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  1. Forward to the Past Simone Jeronimo Prital Patel Jennifer Skorupa Kathleen Tower

  2. Administration building, dark hallway, Island 3 Measles ward, shattered door study, Island 3

  3. DeteriorationDue to Water • If a material takes on water at one time, and then releases it at another, there will be expansion and contraction that will lead to the destruction of the material. • Water causes more deterioration than temperature changes. • Examples of deterioration due to water: • Corrosion • Decay • Blistering • Efflorescence • Leeching

  4. Corrosion • Corrosion is an electrolytic action. An electrical potential causes a current to flow, and an electrolyte is needed to complete the circuit. • The electrical potential is provided by a metal. • An electrolyte is provided by water. • If oxygen is present, pure water corrosion can still take place. • Without water, the material will not corrode.

  5. Decay • Rotting is caused by the growth of fungi in the wood tissue. • Conditions to be satisfied: • Food, provided by the wood, for the fungus to feed on • Air • Temperature must be within a certain range – between 70 F and 90 F • Moisture must be available • The only way to prevent decay is to keep the material completely dry or completely saturated. • By using wood preservatives, the food source for fungi can be poisoned.

  6. Caldwell Parsonage • The original parsonage was home to Reverend James and Hannah Caldwell. • It was first constructed in 1730, but was burned down in 1780 by the British and Hessians during the Revolutionary War, following the murder of Mrs. Caldwell. • In 1782, the Caldwell Parsonage was constructed upon the original foundation. • To this day, it remains a well-preserved example of a late 18th century farmhouse.

  7. Caldwell Parsonage Today • Today, the Caldwell Parsonage is used as a recreational and cultural museum. • The restoration of the Caldwell Parsonage is centered around maintaining the story associated with this historic site. • The restoration took the building back to its colonial interior rather than reconstruction its 19th century gothic one. • There is even restoration continuing today such as to the chimney, instillation of new electrical services and fixtures, and instillation of exit lights.

  8. The Staff House Current Building Supplies • Hardwood (Floor) • Brick (Fireplace) • Wood (Molding) • Terra Cotta (Insulation) • Plaster (Walls) • Mortar (Between Terra Cotta) • Metal (Piping) Reasons for Deterioration • Water from the Hudson • Elements from the Weather • Age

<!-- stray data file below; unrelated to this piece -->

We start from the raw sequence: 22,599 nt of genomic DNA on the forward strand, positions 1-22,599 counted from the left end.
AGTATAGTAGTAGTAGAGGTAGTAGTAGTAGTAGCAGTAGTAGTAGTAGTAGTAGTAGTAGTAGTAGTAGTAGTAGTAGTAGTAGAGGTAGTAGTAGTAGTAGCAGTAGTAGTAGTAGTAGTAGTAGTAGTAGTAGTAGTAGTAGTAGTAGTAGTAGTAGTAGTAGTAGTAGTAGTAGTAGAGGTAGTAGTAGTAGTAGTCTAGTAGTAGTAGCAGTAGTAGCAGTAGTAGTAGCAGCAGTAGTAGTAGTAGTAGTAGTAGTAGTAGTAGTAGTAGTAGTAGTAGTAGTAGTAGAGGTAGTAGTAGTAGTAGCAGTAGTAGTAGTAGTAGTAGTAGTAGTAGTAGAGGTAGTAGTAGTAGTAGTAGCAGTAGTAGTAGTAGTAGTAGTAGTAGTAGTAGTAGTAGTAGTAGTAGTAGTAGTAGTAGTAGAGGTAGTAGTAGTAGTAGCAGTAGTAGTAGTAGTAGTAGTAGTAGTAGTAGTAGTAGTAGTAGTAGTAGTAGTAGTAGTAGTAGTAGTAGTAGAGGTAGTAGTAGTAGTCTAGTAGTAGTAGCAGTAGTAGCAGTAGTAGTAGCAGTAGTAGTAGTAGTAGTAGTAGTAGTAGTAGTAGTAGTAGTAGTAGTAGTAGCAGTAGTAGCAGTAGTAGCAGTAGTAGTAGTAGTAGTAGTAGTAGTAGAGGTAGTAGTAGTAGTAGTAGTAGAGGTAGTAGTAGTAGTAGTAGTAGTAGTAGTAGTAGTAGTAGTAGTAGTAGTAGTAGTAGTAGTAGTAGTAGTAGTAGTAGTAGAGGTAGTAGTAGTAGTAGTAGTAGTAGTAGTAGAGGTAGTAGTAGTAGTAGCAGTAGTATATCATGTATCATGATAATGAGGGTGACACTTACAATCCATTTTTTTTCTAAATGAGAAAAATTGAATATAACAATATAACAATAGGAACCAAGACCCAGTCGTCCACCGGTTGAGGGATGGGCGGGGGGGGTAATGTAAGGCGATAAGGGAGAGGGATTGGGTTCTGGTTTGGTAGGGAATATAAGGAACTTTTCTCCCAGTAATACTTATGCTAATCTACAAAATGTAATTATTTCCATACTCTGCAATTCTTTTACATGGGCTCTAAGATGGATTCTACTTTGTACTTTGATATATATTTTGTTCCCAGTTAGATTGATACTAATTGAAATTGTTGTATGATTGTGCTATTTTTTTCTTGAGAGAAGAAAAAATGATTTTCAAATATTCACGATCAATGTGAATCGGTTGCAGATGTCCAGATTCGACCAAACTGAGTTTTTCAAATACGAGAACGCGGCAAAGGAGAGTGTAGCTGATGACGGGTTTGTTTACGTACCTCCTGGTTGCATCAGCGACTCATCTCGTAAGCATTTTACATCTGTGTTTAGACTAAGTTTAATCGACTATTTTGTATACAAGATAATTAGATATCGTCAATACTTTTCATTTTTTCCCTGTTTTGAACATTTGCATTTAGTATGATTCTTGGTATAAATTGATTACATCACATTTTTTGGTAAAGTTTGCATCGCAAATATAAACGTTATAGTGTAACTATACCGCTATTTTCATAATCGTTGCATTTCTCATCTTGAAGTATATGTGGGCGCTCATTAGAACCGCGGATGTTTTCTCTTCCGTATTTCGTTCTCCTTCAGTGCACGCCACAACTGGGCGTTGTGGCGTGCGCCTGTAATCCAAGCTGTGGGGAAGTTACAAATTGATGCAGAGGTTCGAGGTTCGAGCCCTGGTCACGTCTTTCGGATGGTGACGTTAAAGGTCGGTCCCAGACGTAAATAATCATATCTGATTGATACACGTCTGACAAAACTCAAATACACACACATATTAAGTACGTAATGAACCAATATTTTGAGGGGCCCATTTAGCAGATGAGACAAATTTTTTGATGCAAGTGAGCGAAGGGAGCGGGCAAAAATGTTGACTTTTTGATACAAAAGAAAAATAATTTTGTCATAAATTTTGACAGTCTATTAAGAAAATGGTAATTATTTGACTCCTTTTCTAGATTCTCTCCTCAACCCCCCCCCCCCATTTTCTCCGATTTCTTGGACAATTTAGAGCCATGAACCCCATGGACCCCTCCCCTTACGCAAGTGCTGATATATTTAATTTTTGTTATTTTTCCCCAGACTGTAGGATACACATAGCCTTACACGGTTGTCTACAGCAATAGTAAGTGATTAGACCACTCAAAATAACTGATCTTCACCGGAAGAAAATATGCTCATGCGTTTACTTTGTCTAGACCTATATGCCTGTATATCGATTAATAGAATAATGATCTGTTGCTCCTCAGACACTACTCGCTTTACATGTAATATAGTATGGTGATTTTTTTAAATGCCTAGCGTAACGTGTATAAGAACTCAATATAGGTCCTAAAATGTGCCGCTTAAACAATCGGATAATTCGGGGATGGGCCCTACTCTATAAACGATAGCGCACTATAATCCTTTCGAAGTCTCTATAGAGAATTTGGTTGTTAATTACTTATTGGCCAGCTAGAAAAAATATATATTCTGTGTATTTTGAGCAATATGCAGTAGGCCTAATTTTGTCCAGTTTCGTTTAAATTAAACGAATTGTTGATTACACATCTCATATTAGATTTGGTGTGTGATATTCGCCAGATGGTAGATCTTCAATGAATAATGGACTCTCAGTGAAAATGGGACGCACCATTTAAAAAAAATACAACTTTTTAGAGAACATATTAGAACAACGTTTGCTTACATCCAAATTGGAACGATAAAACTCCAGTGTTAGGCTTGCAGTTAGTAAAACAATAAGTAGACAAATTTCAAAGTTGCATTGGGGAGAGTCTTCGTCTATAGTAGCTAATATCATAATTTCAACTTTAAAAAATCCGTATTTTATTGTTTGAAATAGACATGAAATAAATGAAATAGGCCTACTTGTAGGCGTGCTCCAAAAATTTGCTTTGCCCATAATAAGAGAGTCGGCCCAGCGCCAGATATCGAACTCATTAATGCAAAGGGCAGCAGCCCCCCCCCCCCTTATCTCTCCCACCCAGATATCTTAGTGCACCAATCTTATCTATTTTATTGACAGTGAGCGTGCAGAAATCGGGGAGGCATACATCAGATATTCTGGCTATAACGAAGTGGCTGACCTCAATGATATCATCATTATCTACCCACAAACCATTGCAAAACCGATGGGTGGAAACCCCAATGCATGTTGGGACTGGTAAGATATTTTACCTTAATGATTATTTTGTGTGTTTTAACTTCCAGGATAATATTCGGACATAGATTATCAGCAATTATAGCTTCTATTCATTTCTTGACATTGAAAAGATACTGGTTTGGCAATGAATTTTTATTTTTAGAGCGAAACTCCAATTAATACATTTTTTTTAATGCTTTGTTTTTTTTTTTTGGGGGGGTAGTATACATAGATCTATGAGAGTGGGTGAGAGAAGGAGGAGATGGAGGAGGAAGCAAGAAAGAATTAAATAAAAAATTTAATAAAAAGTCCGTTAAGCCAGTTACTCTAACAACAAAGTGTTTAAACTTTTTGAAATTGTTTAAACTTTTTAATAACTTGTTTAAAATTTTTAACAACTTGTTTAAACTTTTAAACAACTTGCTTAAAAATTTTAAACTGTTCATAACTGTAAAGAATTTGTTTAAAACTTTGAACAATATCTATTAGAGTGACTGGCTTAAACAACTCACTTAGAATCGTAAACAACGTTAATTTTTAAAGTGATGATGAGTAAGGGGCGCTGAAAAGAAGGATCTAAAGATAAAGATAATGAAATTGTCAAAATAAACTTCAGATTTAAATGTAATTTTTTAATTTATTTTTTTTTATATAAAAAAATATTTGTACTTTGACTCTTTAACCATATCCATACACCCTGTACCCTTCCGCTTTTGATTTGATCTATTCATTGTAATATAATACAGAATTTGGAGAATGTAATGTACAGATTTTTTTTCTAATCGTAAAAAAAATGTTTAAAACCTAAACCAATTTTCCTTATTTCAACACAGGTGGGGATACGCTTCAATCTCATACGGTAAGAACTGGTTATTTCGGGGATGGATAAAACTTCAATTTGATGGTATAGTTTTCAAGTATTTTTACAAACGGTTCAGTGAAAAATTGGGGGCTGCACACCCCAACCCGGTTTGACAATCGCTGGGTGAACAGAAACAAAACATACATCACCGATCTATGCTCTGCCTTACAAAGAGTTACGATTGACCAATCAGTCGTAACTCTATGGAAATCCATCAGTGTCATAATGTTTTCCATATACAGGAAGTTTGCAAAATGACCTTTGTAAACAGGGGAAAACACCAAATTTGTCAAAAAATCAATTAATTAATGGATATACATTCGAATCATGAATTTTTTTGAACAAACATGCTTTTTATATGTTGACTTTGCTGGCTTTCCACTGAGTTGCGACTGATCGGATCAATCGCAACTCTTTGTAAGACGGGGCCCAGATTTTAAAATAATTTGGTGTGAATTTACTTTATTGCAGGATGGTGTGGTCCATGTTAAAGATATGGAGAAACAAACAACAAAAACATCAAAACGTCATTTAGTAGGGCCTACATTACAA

9. Terra Cotta • Terra Cotta is made from a mixture of fine-grained clays containing silica, alumina, and some alkaline matter that vitrify when fired in a kiln. • It is harder and more compact than brick. • Mortar was placed between each terra cotta block. • Mortar is made up of cement, lime, and sand.

  10. Terra Cotta vs. Modern-Day Insulation • The Terra Cotta that is currently in the Staff House seems to be in good condition. • Complete Terra Cotta replacement is expensive and time-consuming. • Modern fiberglass insulation should be added to any places that need additional insulation. • In order to preserve wall design, fiberglass can be cut to fit. • In contrast, stone or terra cotta would be more difficult to fit to shape.

  11. Sheetrock • Currently, plaster covers the terra cotta insulation in the walls. • Plaster has a tendency to remain soft, even after drying, which makes it better for finishing, rather than being a load-bearing material. • Today, sheetrock, also known as drywall, is commonly used in building. It is much stronger and easier to install. • It is also good to note that sheetrock is fireproof.

  12. Specific Heat Capacity • Specific heat capacity, or c, is the amount of energy required to change the temperature of one gram of a substance by one degree C. • The specific heat capacity for brick is 0.84 kJ/kgC. • Because of brick’s specific heat, the outside of the building was able to sustain harsh climates.

  13. Now what? • These suggestions to restore the Staff House would allow Ellis Island to retain it’s past identity while existing in the present. • By restoring the south side of Ellis Island, Americans interested in their lineage will be able to experience Ellis Island as their ancestors once did. • Americans would benefit from the Staff House’s restoration into a museum.

  14. Corridor 9, Island 3

  15. Tuberculosis Ward, Statue of Liberty, Island 3

  16. Measles ward, sink and window, Island 3

  17. Nurses' quarters, Island 3

  18. Measles ward, lone chair and window, Island 3

  19. Main Hospital, blue room with bed frame, Island 2

  20. Psychiatric Hospital, green room, Island 2

  21. Corridor 9, doorway, Island 3

  22. Credits Actors Speaker #1 Jennifer Skorupa Speaker #2 Kathleen Tower Speaker #3 Prital Patel Speaker #4 Simone Jeronimo Videographer Kimberly Tower Screenplay Simone Jeronimo Prital Patel Jennifer Skorupa Kathleen Tower